Every religion has within its foundational texts and myths texts of horror which seem to sacralise violence against individuals or nations; every religion also has within its foundational texts and myths texts of hope and assurance, which mandate loving care of the other, and the search for peaceful living together, valuing each other’s humanity.

And so to the blogs and articles and social media comments which everywhere protest that murderous things done in the name of religion or people of faith or in defence of God are distortions of that true religion, the result of false teaching, and the reassuring quotations from Hebrew Bible or Quran or New Testament are applied to the arguments. Because, as Bar Hedya knew, everything is open to interpretation, and it is the interpretation which gives the power to the text/dream rather than the text/dream simply standing on its own. Every religion can defend itself with its texts of hope and love for the other, can gloss its texts of terror as being of a particular period or not meaning what it seems to mean. The Jewish teaching of every word or verse having a ‘pardes’ of possible interpretations and exegisis: (the pshat- plain meaning of the word/s; the remez – allusion or hints of deeper symbolic meaning; the drash – enquiring or comparative meanings; and the sod – the esoteric and mystical meaning) surfaces the importance of understanding a text in as rich and complex a way as we can, for this is what will ultimately create the meaning of that text for us within our own contexts.

So when I read of the apologetics for whatever a particular religion has done now/ someone has done in the name of a particular religion, part of me is so grateful for these urtexts of shared values and aspirations towards love and justice for all, and part of me is furious and wants to scream out to the writers – well that may be in your sacred book, but why are people not interpreting this original intention of religion for the sake of justice and humanity and valuing others above all? Why are people instead interpreting their religious texts for the purpose of murder and hatred and violence and repression of otherness? Why are people oppressing others or murdering them in the name of their God?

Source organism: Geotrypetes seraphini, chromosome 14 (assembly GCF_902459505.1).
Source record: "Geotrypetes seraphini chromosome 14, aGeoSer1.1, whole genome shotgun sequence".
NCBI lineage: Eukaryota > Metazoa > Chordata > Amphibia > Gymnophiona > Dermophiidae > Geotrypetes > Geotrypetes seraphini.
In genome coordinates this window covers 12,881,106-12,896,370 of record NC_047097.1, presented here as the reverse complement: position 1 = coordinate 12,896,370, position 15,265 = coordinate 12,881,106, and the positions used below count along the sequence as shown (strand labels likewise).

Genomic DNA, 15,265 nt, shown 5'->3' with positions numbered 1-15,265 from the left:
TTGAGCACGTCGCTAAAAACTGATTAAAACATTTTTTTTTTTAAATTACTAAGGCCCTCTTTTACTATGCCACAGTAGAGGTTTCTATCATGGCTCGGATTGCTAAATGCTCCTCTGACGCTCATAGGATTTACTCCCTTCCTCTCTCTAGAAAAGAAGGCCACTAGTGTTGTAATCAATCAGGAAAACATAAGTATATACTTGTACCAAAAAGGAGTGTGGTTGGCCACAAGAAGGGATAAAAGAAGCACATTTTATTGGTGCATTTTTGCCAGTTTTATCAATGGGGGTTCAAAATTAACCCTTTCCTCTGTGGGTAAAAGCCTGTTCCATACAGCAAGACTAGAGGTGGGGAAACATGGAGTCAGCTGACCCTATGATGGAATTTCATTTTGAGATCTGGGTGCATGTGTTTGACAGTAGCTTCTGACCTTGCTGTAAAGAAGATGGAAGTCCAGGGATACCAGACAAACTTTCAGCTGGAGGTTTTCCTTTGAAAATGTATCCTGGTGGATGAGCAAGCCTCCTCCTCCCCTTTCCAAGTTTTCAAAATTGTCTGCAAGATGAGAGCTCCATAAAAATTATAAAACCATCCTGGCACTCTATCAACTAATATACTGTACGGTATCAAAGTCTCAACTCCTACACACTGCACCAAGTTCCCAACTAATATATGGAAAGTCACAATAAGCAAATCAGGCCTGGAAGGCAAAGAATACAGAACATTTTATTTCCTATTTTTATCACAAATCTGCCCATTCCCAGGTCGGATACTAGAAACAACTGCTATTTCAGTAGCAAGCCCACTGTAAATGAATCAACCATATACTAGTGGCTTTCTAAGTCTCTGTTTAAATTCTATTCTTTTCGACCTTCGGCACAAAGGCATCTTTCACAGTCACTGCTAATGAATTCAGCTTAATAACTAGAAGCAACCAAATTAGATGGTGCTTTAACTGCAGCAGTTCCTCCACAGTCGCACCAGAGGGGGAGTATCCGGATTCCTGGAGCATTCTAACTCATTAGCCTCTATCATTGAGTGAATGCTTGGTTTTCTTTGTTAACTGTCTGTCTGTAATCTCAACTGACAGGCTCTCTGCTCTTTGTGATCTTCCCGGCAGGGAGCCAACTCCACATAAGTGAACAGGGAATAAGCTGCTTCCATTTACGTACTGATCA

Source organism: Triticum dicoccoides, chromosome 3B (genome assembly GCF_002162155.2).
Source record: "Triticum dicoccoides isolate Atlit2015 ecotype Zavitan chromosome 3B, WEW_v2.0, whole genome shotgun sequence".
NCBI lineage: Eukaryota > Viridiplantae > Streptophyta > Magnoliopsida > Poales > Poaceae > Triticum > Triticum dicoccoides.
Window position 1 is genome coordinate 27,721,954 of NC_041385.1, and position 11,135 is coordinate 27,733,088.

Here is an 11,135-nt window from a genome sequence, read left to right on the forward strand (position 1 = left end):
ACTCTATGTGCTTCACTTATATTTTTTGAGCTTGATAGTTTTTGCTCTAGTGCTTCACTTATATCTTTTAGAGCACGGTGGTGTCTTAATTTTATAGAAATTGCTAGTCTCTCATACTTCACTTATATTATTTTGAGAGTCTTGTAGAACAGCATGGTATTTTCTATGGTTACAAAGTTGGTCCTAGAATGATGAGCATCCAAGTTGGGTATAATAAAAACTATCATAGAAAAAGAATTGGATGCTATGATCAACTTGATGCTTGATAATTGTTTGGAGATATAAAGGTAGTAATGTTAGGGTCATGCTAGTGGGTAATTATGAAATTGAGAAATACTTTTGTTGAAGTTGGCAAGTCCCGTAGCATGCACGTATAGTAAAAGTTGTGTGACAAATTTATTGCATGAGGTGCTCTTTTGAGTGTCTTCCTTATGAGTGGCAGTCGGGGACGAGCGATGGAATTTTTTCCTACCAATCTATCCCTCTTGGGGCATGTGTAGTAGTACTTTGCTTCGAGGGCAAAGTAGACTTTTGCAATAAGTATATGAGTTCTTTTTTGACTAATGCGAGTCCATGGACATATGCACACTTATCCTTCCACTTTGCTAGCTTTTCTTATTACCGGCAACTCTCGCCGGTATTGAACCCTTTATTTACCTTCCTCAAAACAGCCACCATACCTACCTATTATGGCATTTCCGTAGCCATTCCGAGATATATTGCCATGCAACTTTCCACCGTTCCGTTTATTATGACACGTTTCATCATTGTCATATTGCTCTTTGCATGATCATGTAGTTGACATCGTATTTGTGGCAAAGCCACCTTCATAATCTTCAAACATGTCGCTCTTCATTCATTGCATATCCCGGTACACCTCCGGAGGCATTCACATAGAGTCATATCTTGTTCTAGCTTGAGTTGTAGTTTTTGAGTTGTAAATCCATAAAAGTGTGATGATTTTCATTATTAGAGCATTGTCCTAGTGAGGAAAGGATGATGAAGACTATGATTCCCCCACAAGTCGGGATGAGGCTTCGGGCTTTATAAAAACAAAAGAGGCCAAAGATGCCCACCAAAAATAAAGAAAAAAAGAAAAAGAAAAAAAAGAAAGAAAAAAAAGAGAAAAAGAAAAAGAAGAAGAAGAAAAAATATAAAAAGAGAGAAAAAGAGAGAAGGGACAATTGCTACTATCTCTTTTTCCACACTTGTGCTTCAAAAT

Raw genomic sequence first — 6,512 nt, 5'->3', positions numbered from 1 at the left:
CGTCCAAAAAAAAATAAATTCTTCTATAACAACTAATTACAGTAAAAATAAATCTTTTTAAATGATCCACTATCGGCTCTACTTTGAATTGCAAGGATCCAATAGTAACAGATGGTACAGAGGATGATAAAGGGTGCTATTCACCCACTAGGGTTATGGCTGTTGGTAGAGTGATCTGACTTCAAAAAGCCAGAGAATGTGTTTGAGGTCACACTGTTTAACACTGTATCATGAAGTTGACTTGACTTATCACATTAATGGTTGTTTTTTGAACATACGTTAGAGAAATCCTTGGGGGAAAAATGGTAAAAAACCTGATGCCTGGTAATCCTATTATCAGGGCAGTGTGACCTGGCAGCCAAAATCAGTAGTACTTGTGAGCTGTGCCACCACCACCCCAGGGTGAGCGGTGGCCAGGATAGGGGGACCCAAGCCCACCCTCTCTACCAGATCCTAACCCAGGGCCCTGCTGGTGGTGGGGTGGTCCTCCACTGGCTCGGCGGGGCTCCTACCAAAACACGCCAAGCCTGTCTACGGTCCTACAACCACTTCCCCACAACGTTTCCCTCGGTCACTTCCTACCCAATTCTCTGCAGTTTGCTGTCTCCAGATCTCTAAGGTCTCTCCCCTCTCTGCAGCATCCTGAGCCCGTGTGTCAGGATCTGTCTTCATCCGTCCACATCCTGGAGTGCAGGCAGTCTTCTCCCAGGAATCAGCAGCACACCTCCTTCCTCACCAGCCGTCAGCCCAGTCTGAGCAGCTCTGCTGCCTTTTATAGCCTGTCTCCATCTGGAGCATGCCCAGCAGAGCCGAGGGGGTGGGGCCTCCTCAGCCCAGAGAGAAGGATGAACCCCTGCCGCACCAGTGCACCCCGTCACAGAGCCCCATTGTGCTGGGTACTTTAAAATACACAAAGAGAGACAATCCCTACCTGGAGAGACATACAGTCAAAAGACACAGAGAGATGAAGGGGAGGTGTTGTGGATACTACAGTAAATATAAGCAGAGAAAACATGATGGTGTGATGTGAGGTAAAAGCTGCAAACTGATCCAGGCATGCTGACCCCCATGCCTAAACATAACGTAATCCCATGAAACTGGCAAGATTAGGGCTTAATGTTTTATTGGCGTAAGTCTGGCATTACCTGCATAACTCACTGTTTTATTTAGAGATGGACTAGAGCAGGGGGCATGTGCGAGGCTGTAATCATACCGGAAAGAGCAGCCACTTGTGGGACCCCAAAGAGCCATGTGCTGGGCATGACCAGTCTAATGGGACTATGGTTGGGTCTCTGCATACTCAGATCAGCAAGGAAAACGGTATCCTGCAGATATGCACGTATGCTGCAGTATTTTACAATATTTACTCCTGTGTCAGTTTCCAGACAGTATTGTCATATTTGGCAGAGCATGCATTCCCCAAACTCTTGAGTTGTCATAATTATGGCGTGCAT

We cannot rely on the texts of hope in our sacred literature and ignore what Bar Hedya knew – that how we choose to interpret the basic text matters even more than the text itself because it gives us the power to ignore what our religion is for and to weaponise our traditions to use against others. Everything has to be in the interpretation, and the reality is that the interpretation we allow to prevail at any given time isn’t the most “true”, it is the one most amenable to the power of the time. We choose to allow interpretations that let us hate the other, or ignore their plight, or suppress or even oppress them. We choose to allow the interpretations that mean that people murder others in the name of their religion. We choose the interpretations that give us a sense of power over others. Our urtexts may be screaming out that these interpretations are not what were intended, but until we hear the voices of modern scholars of every religion both admitting to our own texts of terror and neutralising them, until we hear the voices of religious people refusing to accept teachings of hatred of the other, we will be stuck with the teachers of hatred, the radicalisers of those who feel powerless, the focusers of chaotic feelings of aimlessness and anomie where no good future can be envisaged let alone aspired to.

It is time to admit that the interpretation of our texts have a real power, and to give those who interpret them the necessary tools to understand that it is in their hands to bring forth the future into existence.